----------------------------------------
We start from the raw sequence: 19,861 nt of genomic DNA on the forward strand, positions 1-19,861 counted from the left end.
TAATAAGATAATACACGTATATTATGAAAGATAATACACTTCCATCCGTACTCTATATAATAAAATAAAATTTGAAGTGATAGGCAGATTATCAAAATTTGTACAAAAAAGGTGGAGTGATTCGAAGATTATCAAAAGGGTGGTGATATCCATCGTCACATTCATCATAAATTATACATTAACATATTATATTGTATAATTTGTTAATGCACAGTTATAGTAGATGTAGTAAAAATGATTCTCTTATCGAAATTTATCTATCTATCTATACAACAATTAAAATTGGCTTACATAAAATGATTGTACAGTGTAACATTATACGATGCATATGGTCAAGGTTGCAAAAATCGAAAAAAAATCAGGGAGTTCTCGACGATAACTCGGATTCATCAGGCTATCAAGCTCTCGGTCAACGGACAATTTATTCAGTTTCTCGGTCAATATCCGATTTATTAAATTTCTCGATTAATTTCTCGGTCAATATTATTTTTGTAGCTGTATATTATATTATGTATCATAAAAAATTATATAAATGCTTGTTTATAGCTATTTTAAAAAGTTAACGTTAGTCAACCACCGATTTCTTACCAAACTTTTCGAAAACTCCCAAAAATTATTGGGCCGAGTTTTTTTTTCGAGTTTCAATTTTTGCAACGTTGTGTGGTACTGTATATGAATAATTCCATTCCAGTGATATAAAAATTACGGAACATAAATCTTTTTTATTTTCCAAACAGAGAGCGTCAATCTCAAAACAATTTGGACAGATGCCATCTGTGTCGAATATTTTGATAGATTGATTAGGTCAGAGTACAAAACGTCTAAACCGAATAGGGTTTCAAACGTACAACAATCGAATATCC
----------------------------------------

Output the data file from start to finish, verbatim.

We start from the raw sequence: 19,861 nt of genomic DNA on the forward strand, positions 1-19,861 counted from the left end.
TAATAAGATAATACACGTATATTATGAAAGATAATACACTTCCATCCGTACTCTATATAATAAAATAAAATTTGAAGTGATAGGCAGATTATCAAAATTTGTACAAAAAAGGTGGAGTGATTCGAAGATTATCAAAAGGGTGGTGATATCCATCGTCACATTCATCATAAATTATACATTAACATATTATATTGTATAATTTGTTAATGCACAGTTATAGTAGATGTAGTAAAAATGATTCTCTTATCGAAATTTATCTATCTATCTATACAACAATTAAAATTGGCTTACATAAAATGATTGTACAGTGTAACATTATACGATGCATATGGTCAAGGTTGCAAAAATCGAAAAAAAATCAGGGAGTTCTCGACGATAACTCGGATTCATCAGGCTATCAAGCTCTCGGTCAACGGACAATTTATTCAGTTTCTCGGTCAATATCCGATTTATTAAATTTCTCGATTAATTTCTCGGTCAATATTATTTTTGTAGCTGTATATTATATTATGTATCATAAAAAATTATATAAATGCTTGTTTATAGCTATTTTAAAAAGTTAACGTTAGTCAACCACCGATTTCTTACCAAACTTTTCGAAAACTCCCAAAAATTATTGGGCCGAGTTTTTTTTTCGAGTTTCAATTTTTGCAACGTTGTGTGGTACTGTATATGAATAATTCCATTCCAGTGATATAAAAATTACGGAACATAAATCTTTTTTATTTTCCAAACAGAGAGCGTCAATCTCAAAACAATTTGGACAGATGCCATCTGTGTCGAATATTTTGATAGATTGATTAGGTCAGAGTACAAAACGTCTAAACCGAATAGGGTTTCAAACGTACAACAATCGAATATCC